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Do you rely on value to differentiate rather than price or delivery times? A poor discovery process could be your biggest root cause of lost deals, pipeline slippage and missed forecasts. To move deals from the nice-to-have to must-have-closed-deals, stop the work on objection handling and closing skills. Instead, you should focus on improving discovery.

 

What is discovery?

Before we get into how to improve discovery, let’s first consider what it is.  It’s a systematic process where a seller takes time to deeply understand a buyer’s situation, priorities, problems and future expectations. Buyers invest time to understand the ‘value of change’ and how a seller can help them to achieve their outcomes.

It’s an opportunity to be inquisitive and curious, building rapport and engaging in a two way conversation. This part of the sales process is VITAL for any non-transactional b2b selling situations. Here there is typically higher levels of complexity in the customer’s situation, problem or solution. This step in the sales process is often simpler in more transactional situations, where both the offer and procurement process are well understood (though this is not ‘selling’, it is order taking).

 

Why is good discovery important?

Buyers don’t always understand the root cause of their problems, or where to begin solving them. Sadly, too many companies are ‘solving wrong problems really well’, investing hugely on ‘solutions’ without fully understanding the root cause of their under performance. No surprise then that the fixes often fail to deliver the desired outcomes

Through discovery questions a buying team are forced to think about their situation and future state. This focuses effort and they will as a result be more confident of solving the right problems. Sellers have experience of solving these problems with other companies and they can share their experiences to further reduce uncertainty.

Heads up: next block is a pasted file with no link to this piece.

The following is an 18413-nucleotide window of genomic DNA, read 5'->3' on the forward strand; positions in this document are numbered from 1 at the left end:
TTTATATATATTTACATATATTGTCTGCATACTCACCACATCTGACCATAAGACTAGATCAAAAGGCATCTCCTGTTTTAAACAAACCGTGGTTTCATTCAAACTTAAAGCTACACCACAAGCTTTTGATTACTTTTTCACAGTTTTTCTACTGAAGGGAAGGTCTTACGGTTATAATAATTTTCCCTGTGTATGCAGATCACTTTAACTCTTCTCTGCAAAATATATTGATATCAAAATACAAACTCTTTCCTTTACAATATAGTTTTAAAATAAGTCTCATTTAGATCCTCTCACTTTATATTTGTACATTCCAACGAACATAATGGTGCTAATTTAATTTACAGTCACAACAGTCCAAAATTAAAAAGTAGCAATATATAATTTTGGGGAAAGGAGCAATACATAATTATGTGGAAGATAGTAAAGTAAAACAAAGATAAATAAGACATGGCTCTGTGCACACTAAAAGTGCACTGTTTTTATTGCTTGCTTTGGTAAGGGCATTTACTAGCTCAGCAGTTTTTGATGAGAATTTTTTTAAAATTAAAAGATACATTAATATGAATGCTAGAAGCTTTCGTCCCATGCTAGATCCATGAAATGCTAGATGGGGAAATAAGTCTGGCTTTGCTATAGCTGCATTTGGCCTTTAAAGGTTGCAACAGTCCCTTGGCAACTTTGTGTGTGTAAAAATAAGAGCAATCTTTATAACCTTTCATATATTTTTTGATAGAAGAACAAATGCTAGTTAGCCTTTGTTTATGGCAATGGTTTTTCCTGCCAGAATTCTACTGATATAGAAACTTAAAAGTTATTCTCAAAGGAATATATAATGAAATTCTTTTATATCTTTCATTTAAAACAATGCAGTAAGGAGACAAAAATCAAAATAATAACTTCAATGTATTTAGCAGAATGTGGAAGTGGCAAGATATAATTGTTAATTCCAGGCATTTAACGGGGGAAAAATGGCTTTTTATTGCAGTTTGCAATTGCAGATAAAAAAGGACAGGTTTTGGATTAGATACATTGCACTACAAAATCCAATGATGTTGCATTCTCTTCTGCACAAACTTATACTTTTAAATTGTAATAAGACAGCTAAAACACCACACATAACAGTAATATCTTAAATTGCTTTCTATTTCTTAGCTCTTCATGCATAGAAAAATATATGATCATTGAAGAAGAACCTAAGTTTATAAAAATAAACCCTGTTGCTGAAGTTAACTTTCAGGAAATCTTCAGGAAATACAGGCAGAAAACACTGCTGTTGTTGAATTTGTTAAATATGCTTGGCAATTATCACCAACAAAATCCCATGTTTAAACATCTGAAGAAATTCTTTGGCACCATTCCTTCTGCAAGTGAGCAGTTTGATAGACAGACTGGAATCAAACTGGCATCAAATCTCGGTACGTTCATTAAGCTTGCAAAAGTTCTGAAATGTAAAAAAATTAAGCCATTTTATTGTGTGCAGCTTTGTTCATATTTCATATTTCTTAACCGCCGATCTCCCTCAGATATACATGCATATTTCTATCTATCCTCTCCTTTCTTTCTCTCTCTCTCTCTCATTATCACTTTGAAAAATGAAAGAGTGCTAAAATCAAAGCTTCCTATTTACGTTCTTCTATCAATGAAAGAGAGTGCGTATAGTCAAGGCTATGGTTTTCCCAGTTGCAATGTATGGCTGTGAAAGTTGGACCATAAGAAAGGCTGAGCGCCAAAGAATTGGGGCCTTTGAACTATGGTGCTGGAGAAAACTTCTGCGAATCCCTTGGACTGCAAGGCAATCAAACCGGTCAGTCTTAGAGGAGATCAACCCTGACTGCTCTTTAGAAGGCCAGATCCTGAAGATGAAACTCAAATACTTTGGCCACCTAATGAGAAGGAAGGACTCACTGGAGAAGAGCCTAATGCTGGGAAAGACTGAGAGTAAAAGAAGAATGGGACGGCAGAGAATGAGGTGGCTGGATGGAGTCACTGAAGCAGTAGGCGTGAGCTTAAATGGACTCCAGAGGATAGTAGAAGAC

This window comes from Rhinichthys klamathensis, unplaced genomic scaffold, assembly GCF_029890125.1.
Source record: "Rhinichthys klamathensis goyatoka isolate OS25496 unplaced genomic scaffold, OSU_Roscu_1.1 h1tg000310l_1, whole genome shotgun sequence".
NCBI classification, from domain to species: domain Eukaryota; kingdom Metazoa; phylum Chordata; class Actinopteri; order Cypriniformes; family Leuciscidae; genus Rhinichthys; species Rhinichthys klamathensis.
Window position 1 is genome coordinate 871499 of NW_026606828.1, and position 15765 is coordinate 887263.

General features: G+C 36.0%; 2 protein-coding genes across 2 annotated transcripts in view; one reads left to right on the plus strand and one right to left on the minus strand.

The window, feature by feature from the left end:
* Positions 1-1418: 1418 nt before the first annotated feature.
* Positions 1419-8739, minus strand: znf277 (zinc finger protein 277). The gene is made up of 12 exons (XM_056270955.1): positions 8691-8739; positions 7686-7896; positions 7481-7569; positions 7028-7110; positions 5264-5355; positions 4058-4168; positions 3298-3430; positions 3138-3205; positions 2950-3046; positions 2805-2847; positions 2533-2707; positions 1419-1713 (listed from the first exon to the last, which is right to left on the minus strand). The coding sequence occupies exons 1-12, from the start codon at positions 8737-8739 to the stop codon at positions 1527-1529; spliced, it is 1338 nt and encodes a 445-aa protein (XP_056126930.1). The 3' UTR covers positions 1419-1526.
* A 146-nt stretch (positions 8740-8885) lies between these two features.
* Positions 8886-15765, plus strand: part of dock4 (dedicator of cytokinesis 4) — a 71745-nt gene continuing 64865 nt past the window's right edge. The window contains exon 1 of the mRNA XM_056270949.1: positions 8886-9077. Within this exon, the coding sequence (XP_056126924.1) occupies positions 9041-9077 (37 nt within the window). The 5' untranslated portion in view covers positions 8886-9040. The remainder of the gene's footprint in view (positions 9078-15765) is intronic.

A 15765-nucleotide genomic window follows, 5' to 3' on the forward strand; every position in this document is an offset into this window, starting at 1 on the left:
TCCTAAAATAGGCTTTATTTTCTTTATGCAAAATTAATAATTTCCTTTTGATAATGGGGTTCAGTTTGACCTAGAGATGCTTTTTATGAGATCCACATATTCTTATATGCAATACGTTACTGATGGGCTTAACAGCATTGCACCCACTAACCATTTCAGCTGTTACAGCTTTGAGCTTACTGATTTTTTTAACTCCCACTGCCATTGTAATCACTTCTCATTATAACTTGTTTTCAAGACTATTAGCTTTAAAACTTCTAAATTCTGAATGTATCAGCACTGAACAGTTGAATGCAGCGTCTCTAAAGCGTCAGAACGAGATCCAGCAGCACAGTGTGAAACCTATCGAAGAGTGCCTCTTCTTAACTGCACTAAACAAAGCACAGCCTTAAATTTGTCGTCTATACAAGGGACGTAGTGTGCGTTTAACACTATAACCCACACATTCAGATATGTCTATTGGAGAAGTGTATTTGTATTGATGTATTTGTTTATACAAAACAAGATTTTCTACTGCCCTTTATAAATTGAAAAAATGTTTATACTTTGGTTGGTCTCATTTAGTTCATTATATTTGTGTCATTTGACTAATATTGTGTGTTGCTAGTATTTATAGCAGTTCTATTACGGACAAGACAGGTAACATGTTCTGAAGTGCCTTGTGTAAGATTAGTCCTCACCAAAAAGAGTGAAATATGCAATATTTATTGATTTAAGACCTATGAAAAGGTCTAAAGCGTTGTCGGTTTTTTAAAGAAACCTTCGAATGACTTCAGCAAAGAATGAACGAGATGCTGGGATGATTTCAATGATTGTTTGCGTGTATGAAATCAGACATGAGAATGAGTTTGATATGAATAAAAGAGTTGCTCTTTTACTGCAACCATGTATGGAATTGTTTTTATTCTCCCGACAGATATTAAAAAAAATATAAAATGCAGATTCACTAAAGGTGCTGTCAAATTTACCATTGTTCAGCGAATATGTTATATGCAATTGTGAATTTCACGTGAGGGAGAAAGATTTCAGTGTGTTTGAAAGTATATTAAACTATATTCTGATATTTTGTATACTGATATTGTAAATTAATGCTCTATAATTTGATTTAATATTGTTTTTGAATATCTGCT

Why does discovery speed up selling velocity?

Many B2B sales pipelines are filled with low quality opportunities that have stalled. Why? Often this is because customers are not convinced by the value in your offer, and these deals are destined for a no-decision or lost closure code.

Great discovery shines a light on the value of change and the buyer understands the impact more clearly. There are two possible and desirable outcomes:

1. Buyer sees no value post discovery : fine qualify out and nurture. Lose fast.
2. Buyer sees value post discovery : great, they will be keen to realise this value and they will accelerate buying process.

 

Why does discovery help you stand out?

Discovery helps you to become a trusted advisor. Those who help identify and unlock value for a buyer, will win around 70% of the time. Leaving product centred sales people to scrap over the other 30%.

Great discovery is a fundamental skills if you wish to differentiate yourself from an automated ‘bot’ or a sales person who sells products or features. A ‘bot’ struggles to understand and connect with a customer’s needs, wants, fears and hopes. A ‘bot’ is unable to connect complex and intangible elements, before recommending the right solutions to the complex problems.

A trusted advisor is able to translate a buyer’s priorities, problems, hopes and fears into recommendations that solve a customer’s problems.